"except for the meals"? Doesn't that qualify it as a restaraunt? John, have you ever approached the City on what it takes to get a loan? You think Frank just gave it to them? You have to present a business plan, have a credit check, be approved and put up collateral if needed. It is a big process and not done with a wink and a nod. They must have qualified or they wouldn't have been approved. As far as the fund raiser for Frank, why are you so interested in where my wife takes me to dinner for my birthday? We had a good time and the food was great. It was the first time I've eaten at the track. (yes Dan, the FIRST time). I got a free spin on the wheel and won a $5 free play. Back to the thread. Sometimes businesses still can't make even after in infusion of money. It's sad it had to happen, but let's make sure we can attach some political rhetoric to something when ever possible. This is about a business closing its doors, poeple losing jobs and a place where friends and families have shared memories and fun for years leaving our community. That's what this is about.

Aug 24, 2009, 12:45pm Permalink
Bea McManis

Tim, it was me who made the comment about "except for meals".
I guess I'm curious when it became a small business (restaurant) and not a private club.
The meals, when served to the public, is considered an on-going fund raiser for the club. Generally the wait staff are members of the club or volunteers.
I liked the club. We had many meals there and our family gathered after many funerals.
I'm not questioning the loan, per se, but the designation of the facilty.
I have a difficult time understanding how the city could invest money in a 'private club'.
No different than my confusion about a lady who used to be the postmistress of Lilydale but couldn't live there because she wasn't a psychic. How could the government fund a public post office in a restricted town?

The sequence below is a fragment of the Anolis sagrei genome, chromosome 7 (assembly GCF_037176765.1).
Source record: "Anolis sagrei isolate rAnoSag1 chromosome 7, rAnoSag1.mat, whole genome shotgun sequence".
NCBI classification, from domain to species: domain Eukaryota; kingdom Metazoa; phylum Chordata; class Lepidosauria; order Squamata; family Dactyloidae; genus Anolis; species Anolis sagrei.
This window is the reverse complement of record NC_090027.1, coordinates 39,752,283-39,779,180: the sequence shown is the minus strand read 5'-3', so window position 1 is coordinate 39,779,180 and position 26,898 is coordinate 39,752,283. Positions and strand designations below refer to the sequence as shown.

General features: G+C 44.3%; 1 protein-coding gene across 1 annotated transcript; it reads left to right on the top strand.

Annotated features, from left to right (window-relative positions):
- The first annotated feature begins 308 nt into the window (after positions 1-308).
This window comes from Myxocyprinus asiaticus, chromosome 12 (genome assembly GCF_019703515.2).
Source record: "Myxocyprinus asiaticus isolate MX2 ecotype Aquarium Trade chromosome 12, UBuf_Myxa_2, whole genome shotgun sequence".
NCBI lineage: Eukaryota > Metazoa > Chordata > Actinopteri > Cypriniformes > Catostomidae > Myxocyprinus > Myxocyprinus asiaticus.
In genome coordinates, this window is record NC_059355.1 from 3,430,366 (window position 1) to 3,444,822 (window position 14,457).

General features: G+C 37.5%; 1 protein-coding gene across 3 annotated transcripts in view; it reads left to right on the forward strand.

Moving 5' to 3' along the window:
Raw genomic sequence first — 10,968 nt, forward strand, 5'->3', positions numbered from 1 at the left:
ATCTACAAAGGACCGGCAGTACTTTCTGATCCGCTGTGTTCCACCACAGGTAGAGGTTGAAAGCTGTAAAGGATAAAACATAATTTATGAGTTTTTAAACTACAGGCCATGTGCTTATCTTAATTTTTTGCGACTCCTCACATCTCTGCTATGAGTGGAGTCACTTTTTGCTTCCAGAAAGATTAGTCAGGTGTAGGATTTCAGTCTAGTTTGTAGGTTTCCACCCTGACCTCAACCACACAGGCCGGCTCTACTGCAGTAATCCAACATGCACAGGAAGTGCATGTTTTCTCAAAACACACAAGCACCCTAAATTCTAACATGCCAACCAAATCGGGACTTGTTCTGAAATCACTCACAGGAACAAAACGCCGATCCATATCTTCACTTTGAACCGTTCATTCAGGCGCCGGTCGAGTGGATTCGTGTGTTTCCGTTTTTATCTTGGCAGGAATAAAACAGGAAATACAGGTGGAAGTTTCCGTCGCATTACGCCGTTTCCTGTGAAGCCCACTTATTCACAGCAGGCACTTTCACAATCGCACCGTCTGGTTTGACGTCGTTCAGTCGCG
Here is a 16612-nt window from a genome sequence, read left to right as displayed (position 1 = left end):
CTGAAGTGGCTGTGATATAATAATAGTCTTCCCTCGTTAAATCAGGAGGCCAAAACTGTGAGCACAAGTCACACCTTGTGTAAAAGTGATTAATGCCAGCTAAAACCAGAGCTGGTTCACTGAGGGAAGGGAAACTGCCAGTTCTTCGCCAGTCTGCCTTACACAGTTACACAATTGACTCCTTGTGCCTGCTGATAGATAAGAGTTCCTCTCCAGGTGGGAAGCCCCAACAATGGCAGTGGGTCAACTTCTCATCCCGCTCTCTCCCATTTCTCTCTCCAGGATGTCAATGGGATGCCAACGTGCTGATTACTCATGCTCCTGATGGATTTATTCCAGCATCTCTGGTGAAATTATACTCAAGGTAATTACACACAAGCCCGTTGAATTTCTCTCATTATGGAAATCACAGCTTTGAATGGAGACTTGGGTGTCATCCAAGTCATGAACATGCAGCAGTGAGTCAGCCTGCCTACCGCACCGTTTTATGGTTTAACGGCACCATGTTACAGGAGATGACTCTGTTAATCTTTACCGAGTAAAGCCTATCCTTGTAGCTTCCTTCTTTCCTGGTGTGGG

Just the way my mind works.

Aug 24, 2009, 11:59am Permalink
Timothy Paine

I know Bea. Just saying they did serve meals. I just know what it takes to get help from local institutions as far as small business loans go. It's not easy. I don't care who you know, it's a lot of work and you have to be approved by many people. They would have to have had the right credentials and met all the qualifications needed to get a loan.

Aug 24, 2009, 12:42pm Permalink
John Roach

You tell me what's wrong with wanting to know where the money went? There should be records and it was the public's money, right?

It also happended that a leading member of the Board of Directors of the club was also Council President and he is running for reelection. He also had a major say in who approved the loans. Current Council members also questioned the process the "committee", who apprioved the loans, was using. Even the City Manager at the time of the loan said this was not a good idea, but there really wasn't much he could do.

Tim, this has a political tone. Two years ago, when you ran for City Council, you sat with us many times having coffee and said that this was not right. Now, you say its ok. Why?

And Bea is right. This was not a "restaraunt". It was a private, members only club. I could not go in anytime I wanted, only at certain times.

Aug 24, 2009, 12:46pm Permalink
Timothy Paine

John, guess what, it was a loan. It is no longer the City's money. It was lent to the Nick's Club. It is now their money to spend as they choose. We did not attach any restrictions to how, or where they used it. As far as what I said when we had coffee, I never said we had control over how it should spent. I never asked to see where it went. That part of it is none of our business. If you feel the need to persue some "conspiracy theory" about how the loan was approved, fine. That still has nothing to do with a business closing. You are so focused on stinging someone you don't get that this is sad. That's still what this thread is about.